I was in the third grade when I was given my first labels.
I hear it now, as I did six years ago.
Still I hear it ringing through my ears, wondering if it is the truth.
Years later I think to myself, do they know how hurtful those words are? Do they know I still think of it? Do they know that every time I look in the mirror, those names, those labels comes to mind, along with many others.
If they do, if they did, would they still have chosen to say that, or would they go back and erase it?
Fast forward three years.
Just starting middle school, a new school, a new beginning, a new life. Right?
With a new school, comes a new bully, new names.
“Bitch.” “Slut.” “Ugly.” “Poodle head.”
The names go on.
And the first time in my life, I feel helpless.
I feel trapped.
Because now, not only were they attacking verbally, but now they attacked through social media.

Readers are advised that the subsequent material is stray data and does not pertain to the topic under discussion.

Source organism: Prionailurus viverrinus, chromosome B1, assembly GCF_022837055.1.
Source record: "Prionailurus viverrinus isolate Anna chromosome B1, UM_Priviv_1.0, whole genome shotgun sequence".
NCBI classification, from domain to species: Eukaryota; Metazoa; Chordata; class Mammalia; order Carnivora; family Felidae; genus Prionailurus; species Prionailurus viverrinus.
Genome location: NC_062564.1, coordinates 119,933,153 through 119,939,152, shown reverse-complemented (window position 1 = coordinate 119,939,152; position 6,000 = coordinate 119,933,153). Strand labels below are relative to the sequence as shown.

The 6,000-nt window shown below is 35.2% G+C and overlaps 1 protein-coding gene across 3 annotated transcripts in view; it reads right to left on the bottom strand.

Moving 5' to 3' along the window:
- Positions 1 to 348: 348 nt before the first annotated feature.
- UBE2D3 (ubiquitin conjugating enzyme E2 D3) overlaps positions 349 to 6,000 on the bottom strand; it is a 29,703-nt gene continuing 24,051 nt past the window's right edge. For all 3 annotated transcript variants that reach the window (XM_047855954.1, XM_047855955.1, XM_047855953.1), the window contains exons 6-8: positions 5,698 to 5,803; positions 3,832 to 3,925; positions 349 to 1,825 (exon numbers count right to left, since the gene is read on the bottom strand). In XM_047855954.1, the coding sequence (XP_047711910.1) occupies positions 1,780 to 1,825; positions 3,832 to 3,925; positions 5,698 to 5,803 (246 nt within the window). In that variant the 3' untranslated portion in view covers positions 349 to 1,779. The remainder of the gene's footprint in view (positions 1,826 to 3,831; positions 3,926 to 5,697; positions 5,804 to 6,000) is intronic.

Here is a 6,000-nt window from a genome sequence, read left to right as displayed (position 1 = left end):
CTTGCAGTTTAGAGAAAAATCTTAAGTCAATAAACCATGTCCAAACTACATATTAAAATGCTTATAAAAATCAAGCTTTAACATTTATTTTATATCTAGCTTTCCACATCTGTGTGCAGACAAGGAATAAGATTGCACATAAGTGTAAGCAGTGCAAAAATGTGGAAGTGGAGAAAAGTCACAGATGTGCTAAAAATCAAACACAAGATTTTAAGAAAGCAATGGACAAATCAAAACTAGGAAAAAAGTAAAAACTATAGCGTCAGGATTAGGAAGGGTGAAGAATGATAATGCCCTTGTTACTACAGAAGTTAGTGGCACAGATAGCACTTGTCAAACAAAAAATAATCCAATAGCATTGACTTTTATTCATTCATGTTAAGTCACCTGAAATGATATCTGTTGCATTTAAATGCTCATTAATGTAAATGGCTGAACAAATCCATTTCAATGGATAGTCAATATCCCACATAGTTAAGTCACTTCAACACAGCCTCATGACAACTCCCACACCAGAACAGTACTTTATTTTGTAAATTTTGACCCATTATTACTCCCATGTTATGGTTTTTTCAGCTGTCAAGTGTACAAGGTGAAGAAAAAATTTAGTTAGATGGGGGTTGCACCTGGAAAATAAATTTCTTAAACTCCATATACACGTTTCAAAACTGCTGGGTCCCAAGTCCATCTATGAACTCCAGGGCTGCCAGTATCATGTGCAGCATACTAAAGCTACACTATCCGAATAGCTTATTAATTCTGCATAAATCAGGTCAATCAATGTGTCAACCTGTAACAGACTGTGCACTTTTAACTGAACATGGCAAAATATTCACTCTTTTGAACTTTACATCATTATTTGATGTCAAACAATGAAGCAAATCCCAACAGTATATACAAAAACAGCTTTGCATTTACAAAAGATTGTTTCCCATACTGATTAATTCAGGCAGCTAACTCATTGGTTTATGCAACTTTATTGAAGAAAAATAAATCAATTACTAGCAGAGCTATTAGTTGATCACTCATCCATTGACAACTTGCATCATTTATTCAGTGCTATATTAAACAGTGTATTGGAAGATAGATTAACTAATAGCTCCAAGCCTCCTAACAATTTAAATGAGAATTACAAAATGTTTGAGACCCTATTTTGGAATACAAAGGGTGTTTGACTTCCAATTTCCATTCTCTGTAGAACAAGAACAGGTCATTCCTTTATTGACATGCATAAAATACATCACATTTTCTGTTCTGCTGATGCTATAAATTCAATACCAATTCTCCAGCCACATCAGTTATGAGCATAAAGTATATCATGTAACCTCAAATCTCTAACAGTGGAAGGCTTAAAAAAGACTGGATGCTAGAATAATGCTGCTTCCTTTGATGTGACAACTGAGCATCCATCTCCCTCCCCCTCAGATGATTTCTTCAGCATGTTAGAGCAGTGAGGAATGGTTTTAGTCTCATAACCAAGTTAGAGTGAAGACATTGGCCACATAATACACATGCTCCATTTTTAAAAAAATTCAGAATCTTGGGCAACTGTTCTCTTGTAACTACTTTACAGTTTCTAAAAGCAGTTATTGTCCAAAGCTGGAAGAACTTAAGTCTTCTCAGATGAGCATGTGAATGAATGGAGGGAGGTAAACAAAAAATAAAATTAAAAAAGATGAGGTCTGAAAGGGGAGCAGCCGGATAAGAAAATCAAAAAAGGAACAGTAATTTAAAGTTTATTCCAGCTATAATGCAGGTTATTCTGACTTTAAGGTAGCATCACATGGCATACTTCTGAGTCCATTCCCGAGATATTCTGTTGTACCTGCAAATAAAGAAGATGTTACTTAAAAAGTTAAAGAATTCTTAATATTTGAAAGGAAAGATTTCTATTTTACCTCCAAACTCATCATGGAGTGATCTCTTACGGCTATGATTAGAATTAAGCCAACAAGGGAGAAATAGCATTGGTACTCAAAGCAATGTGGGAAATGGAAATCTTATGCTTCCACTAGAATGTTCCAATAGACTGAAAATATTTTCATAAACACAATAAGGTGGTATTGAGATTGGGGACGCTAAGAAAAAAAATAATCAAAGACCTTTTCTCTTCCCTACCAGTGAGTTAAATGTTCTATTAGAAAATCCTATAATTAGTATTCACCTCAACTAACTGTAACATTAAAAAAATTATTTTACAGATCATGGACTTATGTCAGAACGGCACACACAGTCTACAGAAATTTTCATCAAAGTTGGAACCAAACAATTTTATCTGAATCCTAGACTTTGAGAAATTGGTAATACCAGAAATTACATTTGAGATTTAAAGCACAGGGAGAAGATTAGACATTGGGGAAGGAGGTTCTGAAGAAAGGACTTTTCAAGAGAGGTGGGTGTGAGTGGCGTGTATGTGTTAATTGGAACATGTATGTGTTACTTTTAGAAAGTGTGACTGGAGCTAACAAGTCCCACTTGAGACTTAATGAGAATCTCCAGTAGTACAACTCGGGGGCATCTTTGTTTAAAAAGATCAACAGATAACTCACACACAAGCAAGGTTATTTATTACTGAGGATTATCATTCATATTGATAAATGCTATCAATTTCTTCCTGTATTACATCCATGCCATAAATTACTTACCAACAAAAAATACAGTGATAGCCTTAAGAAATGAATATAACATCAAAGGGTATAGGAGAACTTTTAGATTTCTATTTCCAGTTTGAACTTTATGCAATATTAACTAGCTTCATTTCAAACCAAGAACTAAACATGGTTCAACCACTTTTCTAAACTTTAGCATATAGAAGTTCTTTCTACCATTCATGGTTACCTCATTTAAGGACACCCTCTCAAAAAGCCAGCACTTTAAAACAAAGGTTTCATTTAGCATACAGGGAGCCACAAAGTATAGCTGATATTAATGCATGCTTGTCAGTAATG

Helplessly, I admit defeat, and call for help.
Therapy for one year.
I stop going.
No more bullies …for now.
One year later.
Half-way through the terrible mix.
Not an adult, but not a kid.
You’re changing in different ways.
Discovering new things about yourself.
Life is great …until they come again.
A new army of bullies ready to take down their first victim.
“Idiot.” “Fat.” “No good.” “Dirty whore.” “Lame.” “Loser.”
Those were the nice ones.
One more year…
Once again, a new year, a new bully
This time it’s worse.
“Thunder Thighs” is the only thing I was called.
One name, twice the pain.
I pull out my razor, to help relieve the mental tension.
Trying to replace mental pain with physical pain.
It works …for a little while.
One year later.
I am now clean.
Going through therapy.
Recently diagnosed with clinical depression and anxiety,
This puts a toll on my family.
I try and push through it, as I’ve done for years.
Apparently, I’m a great actress,
Fooling everyone around me that I am happy.
But now, I no longer have to pretend…
I am getting help.
Even though it hurts sometimes…
And those awful memories flood back.
I have self control…
I am seven months clean.
Still with urges, I manage to throw away my razor, and speak up.
With help from my family and friends, I am on the road to recovery.
Because after all, my disorder doesn’t define me.